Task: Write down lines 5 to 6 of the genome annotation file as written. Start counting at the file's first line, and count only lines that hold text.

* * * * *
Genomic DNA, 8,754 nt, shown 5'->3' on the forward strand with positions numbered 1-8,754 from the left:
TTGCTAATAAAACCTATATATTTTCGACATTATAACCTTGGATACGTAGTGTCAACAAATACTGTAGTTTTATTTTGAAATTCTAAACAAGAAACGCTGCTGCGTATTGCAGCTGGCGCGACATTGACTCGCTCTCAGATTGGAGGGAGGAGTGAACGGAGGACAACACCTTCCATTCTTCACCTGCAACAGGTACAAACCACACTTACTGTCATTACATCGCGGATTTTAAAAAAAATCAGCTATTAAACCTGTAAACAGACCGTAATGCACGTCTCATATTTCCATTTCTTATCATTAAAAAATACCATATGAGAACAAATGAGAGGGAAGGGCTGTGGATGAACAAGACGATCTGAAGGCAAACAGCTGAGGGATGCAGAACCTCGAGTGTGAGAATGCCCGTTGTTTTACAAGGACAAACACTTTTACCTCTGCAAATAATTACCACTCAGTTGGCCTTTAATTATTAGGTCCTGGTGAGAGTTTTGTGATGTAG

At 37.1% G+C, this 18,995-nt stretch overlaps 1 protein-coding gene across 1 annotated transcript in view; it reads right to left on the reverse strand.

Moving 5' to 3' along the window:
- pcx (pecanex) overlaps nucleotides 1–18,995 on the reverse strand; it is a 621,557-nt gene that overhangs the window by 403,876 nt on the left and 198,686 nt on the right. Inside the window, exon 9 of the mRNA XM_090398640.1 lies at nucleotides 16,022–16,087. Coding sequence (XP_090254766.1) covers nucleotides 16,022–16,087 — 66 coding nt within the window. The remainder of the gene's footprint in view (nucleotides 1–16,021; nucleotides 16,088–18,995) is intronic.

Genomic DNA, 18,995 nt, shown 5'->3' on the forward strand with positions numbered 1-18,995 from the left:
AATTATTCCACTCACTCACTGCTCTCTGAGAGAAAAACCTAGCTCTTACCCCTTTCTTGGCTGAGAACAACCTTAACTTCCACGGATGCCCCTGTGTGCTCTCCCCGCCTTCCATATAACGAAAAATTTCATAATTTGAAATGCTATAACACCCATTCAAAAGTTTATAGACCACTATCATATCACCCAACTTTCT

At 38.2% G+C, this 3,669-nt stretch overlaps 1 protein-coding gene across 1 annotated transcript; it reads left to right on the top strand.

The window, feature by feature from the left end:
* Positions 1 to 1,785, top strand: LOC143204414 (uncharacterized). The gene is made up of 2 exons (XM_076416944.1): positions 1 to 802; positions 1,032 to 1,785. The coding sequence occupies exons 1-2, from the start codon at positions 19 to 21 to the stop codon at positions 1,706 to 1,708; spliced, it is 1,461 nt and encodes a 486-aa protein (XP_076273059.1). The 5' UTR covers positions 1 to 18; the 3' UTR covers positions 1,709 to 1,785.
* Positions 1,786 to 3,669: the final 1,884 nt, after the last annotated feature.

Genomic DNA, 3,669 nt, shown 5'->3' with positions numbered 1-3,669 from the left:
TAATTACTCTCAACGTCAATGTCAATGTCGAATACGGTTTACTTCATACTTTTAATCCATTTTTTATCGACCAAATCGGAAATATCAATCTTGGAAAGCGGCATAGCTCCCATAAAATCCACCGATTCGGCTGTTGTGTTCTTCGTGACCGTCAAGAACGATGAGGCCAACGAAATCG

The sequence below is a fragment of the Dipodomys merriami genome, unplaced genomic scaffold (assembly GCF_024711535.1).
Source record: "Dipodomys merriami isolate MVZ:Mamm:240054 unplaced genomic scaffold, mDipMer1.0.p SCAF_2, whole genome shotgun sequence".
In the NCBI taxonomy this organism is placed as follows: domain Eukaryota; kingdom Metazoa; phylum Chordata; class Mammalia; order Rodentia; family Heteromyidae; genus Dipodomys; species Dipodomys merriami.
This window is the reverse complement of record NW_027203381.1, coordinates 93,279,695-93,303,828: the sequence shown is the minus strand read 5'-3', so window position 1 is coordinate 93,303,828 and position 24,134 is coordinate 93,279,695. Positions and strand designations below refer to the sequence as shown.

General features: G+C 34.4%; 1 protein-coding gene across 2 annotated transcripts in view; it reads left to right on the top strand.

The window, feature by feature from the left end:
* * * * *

- pcx (pecanex) overlaps nucleotides 1–18,995 on the reverse strand; it is a 621,557-nt gene that overhangs the window by 403,876 nt on the left and 198,686 nt on the right. Inside the window, exon 9 of the mRNA XM_090398640.1 lies at nucleotides 16,022–16,087. Coding sequence (XP_090254766.1) covers nucleotides 16,022–16,087 — 66 coding nt within the window. The remainder of the gene's footprint in view (nucleotides 1–16,021; nucleotides 16,088–18,995) is intronic.

Genomic DNA, 18,995 nt, shown 5'->3' on the forward strand with positions numbered 1-18,995 from the left: